“Humility is not thinking less of yourself, it’s thinking of yourself less.” —C.S. Lewis
I’m alarmed by the humility deficit in many leaders. Why do we reinforce, recognize, and promote the brazen and arrogant over the humble? Why do we teach our teams to cater to executives as celebrities?
I’m always in awe of the truly humble—those consistently making enormous sacrifices and deflecting the credit. The most humble leaders are great spiritual teachers.
But is humility teachable?
The short answer: Yes. Truly humble leaders don’t try to impress others with titles, credentials, or accomplishments. They pull out the best in others. Or as Max Brown wrote in The Character-Based Leader, “Humility isn’t timidity or weakness. It is confidence, wisdom, and grace combine with an acknowledgement that we are all imperfect.”
Here are five ways to teach humility:
1. Build confidence. Often what passes for arrogance is actually fear. Some leaders attempt to “humble” other leaders or “put them in their place” through public criticism or embarrassment. This tactic actually has the opposite impact. We need leaders who are confident enough to not need to talk about it.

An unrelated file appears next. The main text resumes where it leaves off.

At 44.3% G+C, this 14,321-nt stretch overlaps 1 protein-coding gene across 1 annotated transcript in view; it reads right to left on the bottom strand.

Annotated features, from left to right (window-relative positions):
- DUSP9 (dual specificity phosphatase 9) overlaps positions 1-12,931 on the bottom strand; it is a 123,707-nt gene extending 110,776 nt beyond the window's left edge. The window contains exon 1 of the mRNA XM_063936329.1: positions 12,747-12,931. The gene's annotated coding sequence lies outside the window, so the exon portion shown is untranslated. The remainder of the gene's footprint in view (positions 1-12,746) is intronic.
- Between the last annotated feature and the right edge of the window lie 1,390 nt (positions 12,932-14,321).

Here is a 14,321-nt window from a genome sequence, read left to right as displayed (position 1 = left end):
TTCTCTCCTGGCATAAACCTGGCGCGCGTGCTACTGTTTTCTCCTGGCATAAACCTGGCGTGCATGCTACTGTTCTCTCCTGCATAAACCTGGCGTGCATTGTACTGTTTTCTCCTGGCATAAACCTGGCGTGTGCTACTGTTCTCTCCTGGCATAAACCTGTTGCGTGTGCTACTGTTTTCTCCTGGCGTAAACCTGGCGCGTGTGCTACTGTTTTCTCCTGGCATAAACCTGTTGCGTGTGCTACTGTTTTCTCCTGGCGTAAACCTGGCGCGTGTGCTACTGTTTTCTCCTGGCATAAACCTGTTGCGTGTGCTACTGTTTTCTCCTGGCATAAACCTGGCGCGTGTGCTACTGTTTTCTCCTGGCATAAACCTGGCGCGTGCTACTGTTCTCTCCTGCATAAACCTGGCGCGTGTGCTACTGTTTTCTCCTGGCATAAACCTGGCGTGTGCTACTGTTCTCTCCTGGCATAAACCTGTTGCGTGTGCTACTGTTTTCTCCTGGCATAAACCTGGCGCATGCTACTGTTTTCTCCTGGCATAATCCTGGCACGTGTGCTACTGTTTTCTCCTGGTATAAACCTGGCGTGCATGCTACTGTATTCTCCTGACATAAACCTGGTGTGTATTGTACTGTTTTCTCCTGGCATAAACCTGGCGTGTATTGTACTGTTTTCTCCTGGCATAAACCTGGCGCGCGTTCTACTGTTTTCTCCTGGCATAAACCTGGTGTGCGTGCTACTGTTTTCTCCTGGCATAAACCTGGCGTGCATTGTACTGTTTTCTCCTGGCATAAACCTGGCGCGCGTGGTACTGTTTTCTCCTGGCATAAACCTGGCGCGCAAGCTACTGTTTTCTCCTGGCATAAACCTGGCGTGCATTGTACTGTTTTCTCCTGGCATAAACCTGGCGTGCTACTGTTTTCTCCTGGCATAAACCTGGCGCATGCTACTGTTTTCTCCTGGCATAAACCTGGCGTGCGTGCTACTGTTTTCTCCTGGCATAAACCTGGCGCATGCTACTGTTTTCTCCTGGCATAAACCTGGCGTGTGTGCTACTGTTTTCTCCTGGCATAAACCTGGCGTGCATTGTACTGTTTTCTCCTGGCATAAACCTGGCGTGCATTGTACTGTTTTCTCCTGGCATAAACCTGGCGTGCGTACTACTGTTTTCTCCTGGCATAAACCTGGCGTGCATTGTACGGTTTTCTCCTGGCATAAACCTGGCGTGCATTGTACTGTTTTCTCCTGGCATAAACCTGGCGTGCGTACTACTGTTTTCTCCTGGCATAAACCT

2. Teach the art of great questions. Teach leaders to have the art of asking provocative questions: “What does the team think about this idea?” and “Who did you involve in this decision?” Also be sure to teach them the power of pause.
3. Get leaders out of their comfort zone. Give them a stretch assignment or project in an area they know nothing about. I can tell you from experience, nothing is more humbling than being clueless. Put them in arenas where they must rely on their team or peers to be successful.
4. Give leaders tools. Give your leaders the tools they need to manage their blind spots. Start with employing a 360 assessment. Some leaders may need a coach. Always encourage your team to surface and work through their own conflicts.
5. Model behaviors. Bottom line: You must model the behavior you want to see in your leaders.
- Be a servant leader.
- Admit when you are wrong.
- Coach privately.
- Recognize, honor and reward humble behaviors on teams, as ironic as this sounds.
- Minimize desire for folks to “toot their own horn” by tooting it for them.
- Reject special treatment, even when it’s convenient. Live by the same rules and standards you expect your team to uphold.